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Materials 2018, 11(2), 231; https://doi.org/10.3390/ma11020231

From Fibrils to Toughness: Multi-Scale Mechanics of Fibrillating Interfaces in Stretchable Electronics

1
Department of Mechanical Engineering, Eindhoven University of Technology, P.O. Box 513, 5600 MB Eindhoven, The Netherlands
2
Philips Research Laboratories, High Tech Campus 4, 5656 AE Eindhoven, The Netherlands
3
Center for Microsystems Technology (CMST), Ghent University—IMEC, Technologiepark 15, B-9052 Gent-Zwijnaarde, Belgium
Current address: LMT, ENS Paris-Saclay/CNRS/Université Paris-Saclay, 61 avenue du Président Wilson, 94235 Cachan CEDEX, France.
Current address: Sioux LIME, Esp 405, 5633 AJ Eindhoven, The Netherlands.
*
Author to whom correspondence should be addressed.
Received: 14 January 2018 / Revised: 29 January 2018 / Accepted: 29 January 2018 / Published: 2 February 2018
(This article belongs to the Special Issue Stretchable and Flexible Electronic Materials & Devices)
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Abstract

Metal-elastomer interfacial systems, often encountered in stretchable electronics, demonstrate remarkably high interface fracture toughness values. Evidently, a large gap exists between the rather small adhesion energy levels at the microscopic scale (‘intrinsic adhesion’) and the large measured macroscopic work-of-separation. This energy gap is closed here by unravelling the underlying dissipative mechanisms through a systematic numerical/experimental multi-scale approach. This self-containing contribution collects and reviews previously published results and addresses the remaining open questions by providing new and independent results obtained from an alternative experimental set-up. In particular, the experimental studies on Cu-PDMS (Poly(dimethylsiloxane)) samples conclusively reveal the essential role of fibrillation mechanisms at the micro-meter scale during the metal-elastomer delamination process. The micro-scale numerical analyses on single and multiple fibrils show that the dynamic release of the stored elastic energy by multiple fibril fracture, including the interaction with the adjacent deforming bulk PDMS and its highly nonlinear behaviour, provide a mechanistic understanding of the high work-of-separation. An experimentally validated quantitative relation between the macroscopic work-of-separation and peel front height is established from the simulation results. Finally, it is shown that a micro-mechanically motivated shape of the traction-separation law in cohesive zone models is essential to describe the delamination process in fibrillating metal-elastomer systems in a physically meaningful way. View Full-Text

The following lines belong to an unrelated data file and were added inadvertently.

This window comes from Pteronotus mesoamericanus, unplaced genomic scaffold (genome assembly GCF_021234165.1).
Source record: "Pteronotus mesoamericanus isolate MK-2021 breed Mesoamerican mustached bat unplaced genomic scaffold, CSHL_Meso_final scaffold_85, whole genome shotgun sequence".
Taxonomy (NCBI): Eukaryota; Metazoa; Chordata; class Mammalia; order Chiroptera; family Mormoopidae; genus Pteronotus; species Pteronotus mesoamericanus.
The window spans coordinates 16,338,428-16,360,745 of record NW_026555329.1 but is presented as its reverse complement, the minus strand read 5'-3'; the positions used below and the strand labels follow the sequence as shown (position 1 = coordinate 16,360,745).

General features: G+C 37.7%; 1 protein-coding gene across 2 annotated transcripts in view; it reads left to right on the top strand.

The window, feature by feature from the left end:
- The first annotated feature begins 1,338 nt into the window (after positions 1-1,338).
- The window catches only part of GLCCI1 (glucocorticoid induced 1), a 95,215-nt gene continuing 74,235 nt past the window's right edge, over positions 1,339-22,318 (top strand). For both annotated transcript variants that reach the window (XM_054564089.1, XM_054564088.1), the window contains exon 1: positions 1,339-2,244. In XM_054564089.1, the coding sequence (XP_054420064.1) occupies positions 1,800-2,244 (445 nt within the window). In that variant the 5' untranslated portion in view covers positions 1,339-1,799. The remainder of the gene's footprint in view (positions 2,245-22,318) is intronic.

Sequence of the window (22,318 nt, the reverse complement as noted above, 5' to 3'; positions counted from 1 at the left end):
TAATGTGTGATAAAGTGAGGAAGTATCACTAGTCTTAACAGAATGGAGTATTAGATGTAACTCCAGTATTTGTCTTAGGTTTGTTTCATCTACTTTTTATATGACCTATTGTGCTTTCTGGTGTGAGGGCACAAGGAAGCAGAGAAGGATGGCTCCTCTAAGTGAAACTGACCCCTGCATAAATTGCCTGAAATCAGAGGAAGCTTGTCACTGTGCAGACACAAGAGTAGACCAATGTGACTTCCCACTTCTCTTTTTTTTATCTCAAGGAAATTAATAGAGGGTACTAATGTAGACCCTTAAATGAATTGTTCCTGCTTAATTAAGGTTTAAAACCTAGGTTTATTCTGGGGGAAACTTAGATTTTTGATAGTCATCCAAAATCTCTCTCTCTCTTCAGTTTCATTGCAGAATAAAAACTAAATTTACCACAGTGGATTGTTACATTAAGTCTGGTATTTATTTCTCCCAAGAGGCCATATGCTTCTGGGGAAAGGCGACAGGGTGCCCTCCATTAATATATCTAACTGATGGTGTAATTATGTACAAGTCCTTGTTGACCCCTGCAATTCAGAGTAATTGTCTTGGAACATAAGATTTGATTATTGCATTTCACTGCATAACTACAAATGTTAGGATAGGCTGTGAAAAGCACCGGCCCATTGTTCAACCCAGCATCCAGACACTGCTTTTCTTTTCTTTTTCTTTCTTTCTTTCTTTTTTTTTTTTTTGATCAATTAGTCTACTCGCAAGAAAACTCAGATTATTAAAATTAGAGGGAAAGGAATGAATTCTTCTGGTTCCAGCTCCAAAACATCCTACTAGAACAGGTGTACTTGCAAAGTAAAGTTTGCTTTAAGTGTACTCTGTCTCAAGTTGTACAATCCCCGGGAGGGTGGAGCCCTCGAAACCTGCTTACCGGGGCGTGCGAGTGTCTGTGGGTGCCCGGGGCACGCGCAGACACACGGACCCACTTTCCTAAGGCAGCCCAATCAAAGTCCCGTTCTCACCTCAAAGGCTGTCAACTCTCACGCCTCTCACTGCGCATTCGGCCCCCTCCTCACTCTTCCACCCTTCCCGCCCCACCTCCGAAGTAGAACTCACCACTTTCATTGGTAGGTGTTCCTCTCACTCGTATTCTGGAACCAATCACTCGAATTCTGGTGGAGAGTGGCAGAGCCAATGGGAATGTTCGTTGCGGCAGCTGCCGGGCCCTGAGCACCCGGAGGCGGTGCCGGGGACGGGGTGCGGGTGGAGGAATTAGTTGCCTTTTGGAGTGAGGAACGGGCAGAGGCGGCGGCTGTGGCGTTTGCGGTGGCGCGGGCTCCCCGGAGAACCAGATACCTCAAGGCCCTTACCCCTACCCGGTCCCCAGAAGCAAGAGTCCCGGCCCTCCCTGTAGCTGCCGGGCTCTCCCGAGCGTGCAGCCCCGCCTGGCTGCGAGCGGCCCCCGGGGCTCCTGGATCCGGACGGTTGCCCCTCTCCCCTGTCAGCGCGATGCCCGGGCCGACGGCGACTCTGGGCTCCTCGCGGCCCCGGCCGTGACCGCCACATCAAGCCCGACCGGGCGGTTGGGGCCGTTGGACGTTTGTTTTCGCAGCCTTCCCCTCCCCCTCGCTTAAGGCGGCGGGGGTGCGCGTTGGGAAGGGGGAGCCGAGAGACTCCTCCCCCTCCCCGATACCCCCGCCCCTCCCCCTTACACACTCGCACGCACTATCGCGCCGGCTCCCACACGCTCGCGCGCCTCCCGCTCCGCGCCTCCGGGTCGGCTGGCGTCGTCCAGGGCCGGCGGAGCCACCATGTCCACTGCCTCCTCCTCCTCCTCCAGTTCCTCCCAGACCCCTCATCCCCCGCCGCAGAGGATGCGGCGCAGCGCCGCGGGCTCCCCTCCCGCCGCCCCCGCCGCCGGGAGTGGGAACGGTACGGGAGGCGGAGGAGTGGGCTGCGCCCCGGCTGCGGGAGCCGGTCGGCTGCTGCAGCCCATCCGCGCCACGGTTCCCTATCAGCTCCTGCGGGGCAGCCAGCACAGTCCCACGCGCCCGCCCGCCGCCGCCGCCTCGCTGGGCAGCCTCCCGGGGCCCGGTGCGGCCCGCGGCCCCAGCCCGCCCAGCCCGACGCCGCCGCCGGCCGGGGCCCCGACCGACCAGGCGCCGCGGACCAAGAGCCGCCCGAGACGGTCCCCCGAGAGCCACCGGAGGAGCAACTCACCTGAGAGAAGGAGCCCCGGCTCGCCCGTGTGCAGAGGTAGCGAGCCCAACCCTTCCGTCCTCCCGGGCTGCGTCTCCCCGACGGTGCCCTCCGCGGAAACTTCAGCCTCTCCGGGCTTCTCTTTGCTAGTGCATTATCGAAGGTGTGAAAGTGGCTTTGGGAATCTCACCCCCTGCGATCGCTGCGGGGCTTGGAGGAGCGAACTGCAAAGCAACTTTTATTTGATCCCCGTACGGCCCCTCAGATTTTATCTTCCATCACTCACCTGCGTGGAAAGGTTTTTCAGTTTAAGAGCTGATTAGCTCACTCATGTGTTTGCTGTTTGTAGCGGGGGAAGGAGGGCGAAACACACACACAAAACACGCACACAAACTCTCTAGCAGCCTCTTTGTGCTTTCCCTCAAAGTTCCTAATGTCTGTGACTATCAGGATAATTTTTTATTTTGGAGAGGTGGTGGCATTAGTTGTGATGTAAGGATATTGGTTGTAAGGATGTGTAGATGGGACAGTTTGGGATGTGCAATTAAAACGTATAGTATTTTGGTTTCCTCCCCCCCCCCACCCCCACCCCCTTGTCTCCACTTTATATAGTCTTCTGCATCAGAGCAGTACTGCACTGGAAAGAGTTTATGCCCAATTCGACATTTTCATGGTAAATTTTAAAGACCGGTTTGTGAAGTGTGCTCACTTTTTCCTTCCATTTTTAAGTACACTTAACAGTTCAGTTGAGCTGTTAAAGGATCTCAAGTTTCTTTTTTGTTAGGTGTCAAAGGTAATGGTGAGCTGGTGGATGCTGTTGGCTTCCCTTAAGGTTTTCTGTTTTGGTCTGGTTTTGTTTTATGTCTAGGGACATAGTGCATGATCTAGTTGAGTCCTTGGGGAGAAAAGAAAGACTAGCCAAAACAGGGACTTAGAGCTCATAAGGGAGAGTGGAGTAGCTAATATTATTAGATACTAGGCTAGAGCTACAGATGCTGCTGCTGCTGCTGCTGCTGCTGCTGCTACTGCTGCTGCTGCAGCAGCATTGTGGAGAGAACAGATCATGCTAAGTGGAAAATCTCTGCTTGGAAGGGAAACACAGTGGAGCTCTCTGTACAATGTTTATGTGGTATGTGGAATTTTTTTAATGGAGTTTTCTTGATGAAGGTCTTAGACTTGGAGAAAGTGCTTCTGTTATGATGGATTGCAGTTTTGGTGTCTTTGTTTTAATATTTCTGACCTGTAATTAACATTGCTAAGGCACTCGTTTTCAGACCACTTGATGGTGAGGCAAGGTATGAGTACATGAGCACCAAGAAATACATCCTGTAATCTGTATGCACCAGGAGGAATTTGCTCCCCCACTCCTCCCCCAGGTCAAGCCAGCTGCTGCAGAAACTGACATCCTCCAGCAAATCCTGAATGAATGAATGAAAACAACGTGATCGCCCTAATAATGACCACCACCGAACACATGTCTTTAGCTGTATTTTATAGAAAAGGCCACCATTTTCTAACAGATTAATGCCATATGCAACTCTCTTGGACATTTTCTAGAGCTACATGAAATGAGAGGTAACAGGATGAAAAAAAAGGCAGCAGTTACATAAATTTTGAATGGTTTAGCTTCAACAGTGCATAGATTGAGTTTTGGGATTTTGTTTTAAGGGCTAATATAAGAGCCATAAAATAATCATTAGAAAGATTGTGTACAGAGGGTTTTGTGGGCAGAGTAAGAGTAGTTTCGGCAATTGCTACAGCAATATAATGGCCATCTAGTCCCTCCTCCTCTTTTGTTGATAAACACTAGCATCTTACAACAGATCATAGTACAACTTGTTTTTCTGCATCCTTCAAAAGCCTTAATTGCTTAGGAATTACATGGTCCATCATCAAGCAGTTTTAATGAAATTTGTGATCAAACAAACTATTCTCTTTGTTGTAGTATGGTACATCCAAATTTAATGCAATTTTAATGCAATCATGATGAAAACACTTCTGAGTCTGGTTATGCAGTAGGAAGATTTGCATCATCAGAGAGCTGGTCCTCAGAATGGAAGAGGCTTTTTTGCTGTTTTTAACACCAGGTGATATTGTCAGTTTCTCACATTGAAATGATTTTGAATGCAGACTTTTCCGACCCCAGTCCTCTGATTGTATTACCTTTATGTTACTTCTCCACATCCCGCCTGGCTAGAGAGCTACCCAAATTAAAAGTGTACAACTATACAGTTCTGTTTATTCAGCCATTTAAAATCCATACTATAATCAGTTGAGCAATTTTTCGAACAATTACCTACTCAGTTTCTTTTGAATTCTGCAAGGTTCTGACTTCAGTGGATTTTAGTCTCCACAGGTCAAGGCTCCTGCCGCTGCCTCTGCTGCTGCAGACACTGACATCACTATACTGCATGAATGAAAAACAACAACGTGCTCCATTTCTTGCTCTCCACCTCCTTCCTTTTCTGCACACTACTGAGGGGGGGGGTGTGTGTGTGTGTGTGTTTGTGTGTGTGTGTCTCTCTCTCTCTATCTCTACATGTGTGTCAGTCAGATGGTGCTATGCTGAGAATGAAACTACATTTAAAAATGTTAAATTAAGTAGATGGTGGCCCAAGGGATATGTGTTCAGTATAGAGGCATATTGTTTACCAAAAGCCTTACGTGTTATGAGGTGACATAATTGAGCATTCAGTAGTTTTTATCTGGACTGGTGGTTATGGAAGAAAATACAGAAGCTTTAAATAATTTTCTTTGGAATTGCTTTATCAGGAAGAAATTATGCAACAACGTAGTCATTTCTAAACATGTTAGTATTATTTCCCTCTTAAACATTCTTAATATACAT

Keywords: stretchable electronics; interface delamination; cohesive zone; fibrillation; multi-scale analysis; PDMS; traction-separation law; peel test; fracture process zone stretchable electronics; interface delamination; cohesive zone; fibrillation; multi-scale analysis; PDMS; traction-separation law; peel test; fracture process zone
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van der Sluis, O.; Vermeij, T.; Neggers, J.; Vossen, B.; van Maris, M.; Vanfleteren, J.; Geers, M.; Hoefnagels, J. From Fibrils to Toughness: Multi-Scale Mechanics of Fibrillating Interfaces in Stretchable Electronics. Materials 2018, 11, 231.

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